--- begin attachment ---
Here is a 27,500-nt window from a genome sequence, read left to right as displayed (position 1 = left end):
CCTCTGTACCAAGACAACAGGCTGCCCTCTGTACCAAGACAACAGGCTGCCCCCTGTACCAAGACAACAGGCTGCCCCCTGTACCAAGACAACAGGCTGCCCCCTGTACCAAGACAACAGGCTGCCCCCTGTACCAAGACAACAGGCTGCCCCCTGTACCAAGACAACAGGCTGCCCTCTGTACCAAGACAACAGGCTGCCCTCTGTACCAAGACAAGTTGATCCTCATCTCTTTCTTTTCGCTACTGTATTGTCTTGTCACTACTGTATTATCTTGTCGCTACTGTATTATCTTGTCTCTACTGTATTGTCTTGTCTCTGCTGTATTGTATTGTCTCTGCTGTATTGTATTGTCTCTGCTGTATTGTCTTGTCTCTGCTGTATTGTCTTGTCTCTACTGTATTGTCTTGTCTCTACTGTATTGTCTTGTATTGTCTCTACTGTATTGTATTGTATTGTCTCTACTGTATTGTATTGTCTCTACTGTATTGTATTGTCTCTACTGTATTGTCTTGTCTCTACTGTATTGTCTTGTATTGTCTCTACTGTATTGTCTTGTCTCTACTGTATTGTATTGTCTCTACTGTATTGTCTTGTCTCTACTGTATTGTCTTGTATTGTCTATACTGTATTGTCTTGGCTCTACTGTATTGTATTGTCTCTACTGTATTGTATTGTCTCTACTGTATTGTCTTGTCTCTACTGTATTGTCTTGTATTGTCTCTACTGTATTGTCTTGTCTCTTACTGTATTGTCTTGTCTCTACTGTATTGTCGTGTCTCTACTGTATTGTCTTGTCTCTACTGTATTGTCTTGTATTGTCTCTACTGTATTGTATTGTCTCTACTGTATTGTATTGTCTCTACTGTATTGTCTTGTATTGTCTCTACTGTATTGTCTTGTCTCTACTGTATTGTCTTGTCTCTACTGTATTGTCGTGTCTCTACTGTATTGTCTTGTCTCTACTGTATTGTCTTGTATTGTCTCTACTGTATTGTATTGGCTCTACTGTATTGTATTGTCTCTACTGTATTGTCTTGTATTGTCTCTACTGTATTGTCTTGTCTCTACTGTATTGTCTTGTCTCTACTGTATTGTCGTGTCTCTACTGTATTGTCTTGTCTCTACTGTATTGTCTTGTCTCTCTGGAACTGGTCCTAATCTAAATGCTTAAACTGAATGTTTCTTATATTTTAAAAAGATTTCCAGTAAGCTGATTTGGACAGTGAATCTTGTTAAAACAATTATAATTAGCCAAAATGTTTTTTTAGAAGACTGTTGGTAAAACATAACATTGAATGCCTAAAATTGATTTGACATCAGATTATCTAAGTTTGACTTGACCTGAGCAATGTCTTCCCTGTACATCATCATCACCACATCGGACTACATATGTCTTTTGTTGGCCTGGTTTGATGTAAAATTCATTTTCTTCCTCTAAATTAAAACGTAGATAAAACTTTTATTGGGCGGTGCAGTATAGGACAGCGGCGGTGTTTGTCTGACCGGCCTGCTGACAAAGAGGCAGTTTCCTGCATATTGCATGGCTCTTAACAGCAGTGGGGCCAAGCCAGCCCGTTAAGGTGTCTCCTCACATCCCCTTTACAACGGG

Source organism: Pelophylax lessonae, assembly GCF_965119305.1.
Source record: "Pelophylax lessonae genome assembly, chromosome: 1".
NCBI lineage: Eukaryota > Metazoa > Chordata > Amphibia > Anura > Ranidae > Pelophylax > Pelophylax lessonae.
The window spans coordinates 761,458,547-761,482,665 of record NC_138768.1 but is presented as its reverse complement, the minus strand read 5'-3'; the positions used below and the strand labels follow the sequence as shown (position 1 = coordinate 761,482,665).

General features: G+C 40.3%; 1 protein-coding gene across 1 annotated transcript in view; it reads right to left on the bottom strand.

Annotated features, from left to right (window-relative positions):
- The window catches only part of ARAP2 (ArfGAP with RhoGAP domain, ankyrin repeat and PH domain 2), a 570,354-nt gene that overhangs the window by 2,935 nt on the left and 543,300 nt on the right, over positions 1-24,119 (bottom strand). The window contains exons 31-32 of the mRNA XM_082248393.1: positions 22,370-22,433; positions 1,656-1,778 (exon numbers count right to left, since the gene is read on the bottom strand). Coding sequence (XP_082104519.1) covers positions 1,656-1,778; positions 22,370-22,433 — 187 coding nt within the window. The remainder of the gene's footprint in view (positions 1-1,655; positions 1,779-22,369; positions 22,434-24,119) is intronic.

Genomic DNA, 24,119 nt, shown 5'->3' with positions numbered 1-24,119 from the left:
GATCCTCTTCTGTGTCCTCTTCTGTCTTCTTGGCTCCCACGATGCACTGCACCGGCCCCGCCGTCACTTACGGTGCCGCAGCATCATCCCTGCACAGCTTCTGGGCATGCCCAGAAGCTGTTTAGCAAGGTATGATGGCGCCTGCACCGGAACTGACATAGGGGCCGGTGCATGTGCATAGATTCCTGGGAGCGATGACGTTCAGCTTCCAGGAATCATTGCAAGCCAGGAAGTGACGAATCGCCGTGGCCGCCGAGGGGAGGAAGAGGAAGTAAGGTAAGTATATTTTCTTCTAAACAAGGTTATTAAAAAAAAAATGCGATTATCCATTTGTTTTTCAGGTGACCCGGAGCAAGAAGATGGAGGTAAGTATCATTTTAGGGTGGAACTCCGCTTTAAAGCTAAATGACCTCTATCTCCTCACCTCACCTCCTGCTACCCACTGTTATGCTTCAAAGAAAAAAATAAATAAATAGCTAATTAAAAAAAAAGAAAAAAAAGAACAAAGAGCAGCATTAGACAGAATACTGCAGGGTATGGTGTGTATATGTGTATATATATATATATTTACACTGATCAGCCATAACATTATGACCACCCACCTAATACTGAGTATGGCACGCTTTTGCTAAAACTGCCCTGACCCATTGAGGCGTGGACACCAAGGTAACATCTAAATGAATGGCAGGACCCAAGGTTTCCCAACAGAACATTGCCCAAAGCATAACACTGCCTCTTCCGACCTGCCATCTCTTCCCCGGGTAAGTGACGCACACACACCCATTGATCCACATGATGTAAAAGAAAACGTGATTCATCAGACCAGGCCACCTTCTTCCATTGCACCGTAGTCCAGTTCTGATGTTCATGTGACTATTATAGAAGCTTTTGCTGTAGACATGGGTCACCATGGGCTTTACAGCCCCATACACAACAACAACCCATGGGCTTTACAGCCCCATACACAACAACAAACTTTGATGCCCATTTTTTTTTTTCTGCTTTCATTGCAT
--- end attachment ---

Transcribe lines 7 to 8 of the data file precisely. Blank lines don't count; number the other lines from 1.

General features: G+C 40.3%; 1 protein-coding gene across 1 annotated transcript in view; it reads right to left on the bottom strand.

Annotated features, from left to right (window-relative positions):